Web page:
Women are not small men – we need to learn how to harness our power. Thanks to pioneering women such as Dr Stacy Sims, this area of science is gaining more mainstream focus. When it comes to sports nutrition and a training plan, women are typically treated the same as men. Women are not frequently studied in a research context as our cycle makes it inconvenient with too many ‘confounders’ to be able accurately report results. So, on the whole (there are exceptions) we get told to do the same as men despite clear physiological differences.
Did you know your period can be an ergogenic aid? The female hormone cycle is one of the most obvious areas in which we differ from men in terms of physiology. By understanding your cycle, the different role each hormone plays and when it is dominant, you can learn to understand your body and how to manipulate your training and your diet to suit where you are in it and access your full potential.
So a quick recap on a typical female cycle:
- A menstruating woman’s cycle can be split principally into two halves – the first is the follicular phase (or proliferative phase) and the second in the luteal phase (or secretory phase). The dividing line between the two is determined by when a woman ovulates.
- The first day of a cycle is counted from the first day of your bleed and ovulation typically occurs 10-14 days after this. A typical cycle can vary in total number of days from 21 to 35.
- Oestrogen rises during the first phase, takes a dip when an egg is released during ovulation, and then rises again before dipping off before the menses. Progesterone rises in the second half of the cycle preparing the body for implantation – if this does not occur both progesterone and oestrogen drop off and bleeding occurs.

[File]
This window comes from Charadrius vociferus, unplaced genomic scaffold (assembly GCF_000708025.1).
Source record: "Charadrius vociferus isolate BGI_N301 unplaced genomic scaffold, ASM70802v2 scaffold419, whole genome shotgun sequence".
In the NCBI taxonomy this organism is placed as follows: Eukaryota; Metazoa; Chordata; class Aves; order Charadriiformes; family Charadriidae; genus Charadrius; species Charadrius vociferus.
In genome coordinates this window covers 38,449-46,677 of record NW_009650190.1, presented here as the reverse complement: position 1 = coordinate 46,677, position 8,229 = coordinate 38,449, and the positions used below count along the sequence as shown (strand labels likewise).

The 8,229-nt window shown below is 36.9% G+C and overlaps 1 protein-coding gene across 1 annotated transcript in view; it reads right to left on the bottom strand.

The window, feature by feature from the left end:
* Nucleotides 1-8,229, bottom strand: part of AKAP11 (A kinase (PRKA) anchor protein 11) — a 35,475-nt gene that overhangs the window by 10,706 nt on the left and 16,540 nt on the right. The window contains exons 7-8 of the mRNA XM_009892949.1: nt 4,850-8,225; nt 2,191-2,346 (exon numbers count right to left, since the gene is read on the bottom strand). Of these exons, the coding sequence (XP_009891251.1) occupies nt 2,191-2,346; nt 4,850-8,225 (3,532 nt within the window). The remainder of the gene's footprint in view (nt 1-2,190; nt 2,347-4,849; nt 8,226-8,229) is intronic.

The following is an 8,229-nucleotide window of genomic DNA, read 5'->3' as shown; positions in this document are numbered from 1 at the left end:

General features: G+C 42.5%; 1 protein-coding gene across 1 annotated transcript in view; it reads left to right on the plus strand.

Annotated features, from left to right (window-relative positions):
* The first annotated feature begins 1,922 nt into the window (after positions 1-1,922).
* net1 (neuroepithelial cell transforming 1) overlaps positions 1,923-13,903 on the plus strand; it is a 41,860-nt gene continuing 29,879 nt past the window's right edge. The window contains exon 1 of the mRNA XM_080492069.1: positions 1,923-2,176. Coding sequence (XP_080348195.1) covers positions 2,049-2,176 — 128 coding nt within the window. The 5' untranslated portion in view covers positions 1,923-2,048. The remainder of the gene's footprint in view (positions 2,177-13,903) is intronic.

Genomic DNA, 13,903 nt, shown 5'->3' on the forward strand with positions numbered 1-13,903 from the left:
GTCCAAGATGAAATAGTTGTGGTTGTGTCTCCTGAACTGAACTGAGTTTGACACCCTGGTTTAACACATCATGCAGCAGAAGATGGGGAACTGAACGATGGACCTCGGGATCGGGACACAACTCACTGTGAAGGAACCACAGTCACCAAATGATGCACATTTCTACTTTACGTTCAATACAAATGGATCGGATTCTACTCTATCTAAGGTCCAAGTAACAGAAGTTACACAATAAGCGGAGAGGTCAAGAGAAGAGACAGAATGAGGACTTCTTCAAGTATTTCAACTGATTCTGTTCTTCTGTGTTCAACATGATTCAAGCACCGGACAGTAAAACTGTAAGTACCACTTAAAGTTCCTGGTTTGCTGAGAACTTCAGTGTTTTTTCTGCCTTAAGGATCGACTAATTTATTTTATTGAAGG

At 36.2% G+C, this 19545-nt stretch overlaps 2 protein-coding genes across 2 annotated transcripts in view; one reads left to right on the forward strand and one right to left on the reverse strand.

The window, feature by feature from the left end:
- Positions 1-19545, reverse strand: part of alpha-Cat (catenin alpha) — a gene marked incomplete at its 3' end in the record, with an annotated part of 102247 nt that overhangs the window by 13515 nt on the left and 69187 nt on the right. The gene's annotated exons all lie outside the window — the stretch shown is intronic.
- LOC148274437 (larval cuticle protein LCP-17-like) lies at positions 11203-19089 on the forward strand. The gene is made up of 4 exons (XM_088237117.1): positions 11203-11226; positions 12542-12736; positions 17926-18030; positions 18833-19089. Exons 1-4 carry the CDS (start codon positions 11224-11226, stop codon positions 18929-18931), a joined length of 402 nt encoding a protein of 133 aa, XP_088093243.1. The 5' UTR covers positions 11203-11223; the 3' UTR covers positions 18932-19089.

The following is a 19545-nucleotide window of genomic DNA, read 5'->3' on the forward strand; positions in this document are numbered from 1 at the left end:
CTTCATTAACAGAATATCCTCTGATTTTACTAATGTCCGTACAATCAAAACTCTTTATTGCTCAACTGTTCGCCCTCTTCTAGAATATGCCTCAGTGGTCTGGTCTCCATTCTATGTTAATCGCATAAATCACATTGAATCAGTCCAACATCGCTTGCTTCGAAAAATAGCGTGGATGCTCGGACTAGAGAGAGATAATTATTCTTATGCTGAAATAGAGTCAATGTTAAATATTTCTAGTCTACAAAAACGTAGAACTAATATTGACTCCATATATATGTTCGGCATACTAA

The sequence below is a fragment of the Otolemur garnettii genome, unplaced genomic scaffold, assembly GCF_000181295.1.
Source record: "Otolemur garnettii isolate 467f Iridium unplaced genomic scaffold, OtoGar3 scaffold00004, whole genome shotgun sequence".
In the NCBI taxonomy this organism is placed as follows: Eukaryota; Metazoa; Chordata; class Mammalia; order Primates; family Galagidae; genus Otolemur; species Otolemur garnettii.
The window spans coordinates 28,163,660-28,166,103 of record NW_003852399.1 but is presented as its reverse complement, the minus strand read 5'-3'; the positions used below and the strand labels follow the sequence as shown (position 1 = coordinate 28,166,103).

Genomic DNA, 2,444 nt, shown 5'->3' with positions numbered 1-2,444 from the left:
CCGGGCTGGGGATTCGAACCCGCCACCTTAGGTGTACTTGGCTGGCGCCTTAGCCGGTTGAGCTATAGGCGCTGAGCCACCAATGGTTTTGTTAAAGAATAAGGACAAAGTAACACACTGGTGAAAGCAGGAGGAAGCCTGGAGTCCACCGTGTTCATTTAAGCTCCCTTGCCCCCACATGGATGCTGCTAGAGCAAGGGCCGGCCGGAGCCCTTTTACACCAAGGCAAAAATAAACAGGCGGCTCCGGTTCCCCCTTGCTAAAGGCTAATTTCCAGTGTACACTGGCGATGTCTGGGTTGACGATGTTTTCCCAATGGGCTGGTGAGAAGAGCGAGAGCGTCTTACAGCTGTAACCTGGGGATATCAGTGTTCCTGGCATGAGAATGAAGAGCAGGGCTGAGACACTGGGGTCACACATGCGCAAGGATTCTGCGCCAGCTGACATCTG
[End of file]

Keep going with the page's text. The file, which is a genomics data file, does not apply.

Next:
- As both progesterone and oestrogen peak in the second half about 4-5 days before your period, is a typical time for PMS symptoms to be felt. This second half when both hormones are high is also known the ‘high hormone’ phase.
- Without sufficient luteinising hormone, ovulation will not occur. Without ovulation, progesterone will not be stimulated and a ‘flat’ cycle with occur. You can read more about this here
Some of oestrogen’s physiological functions and it’s impact on athletic performance:
- Oestrogen leads to fat deposition – which is why curves occur when puberty hits. Higher oestrogen also results in relying less on carbohydrates as a fuel source for general metabolism, using more fat instead – this can make us good fat burners and great at endurance sports. However, when oestrogen is at its highest just before ovulation and just before menses, this means we tend to hang on to stored glycogen (the link also with weight gain and water retention) and it can be harder to reach those higher intensities without taking on extra glucose fuel sources. When training in the anaerobic zone, glucose is needed and fat simply doesn’t ‘cut it’ (1). Ensuring you have extra carbs at these points in your cycle not only will help you reach your set targets but also helps prevent your body utilising muscle as a source of fuel.
- Oestrogen can result in decreased stiffness in tendons and ligaments making women more prone to injury when it is high (2) Ensuring adequate nutrient status for collagen (type 1) production- this includes vitamin C for cross-linking of proteins – is important as well as listening to your body and taking potentially longer recovery periods between harder sessions if you feel any niggles.
- How women respond and feeling during ovulation and when oestrogen peaks in the first half is very individual – some women can feel a bit ‘flat’ and others are ‘on fire’. If you track you may know which are you. If you are someone who feels really good at this point, go for it, push hard and get the training adaptations in.
Some of progesterone’s physiological functions and it’s impact on athletic performance:
- Progesterone is catabolic and increases muscle breakdown. Thus, during the high hormone phase (second half) and particularly towards the peak, repair of tissue from breakdown during training maybe slower. Timing of protein at this point becomes more important as well as ensuing sufficient quantity – a focus on sources of branch chain amino acid may also be helpful (leucine, isoleucine and valine). The right amount of (quality) protein and the right time will not only help offset the catabolic impact of progesterone but reduces signalling to the body to store fat which can occur when oestrogen is high.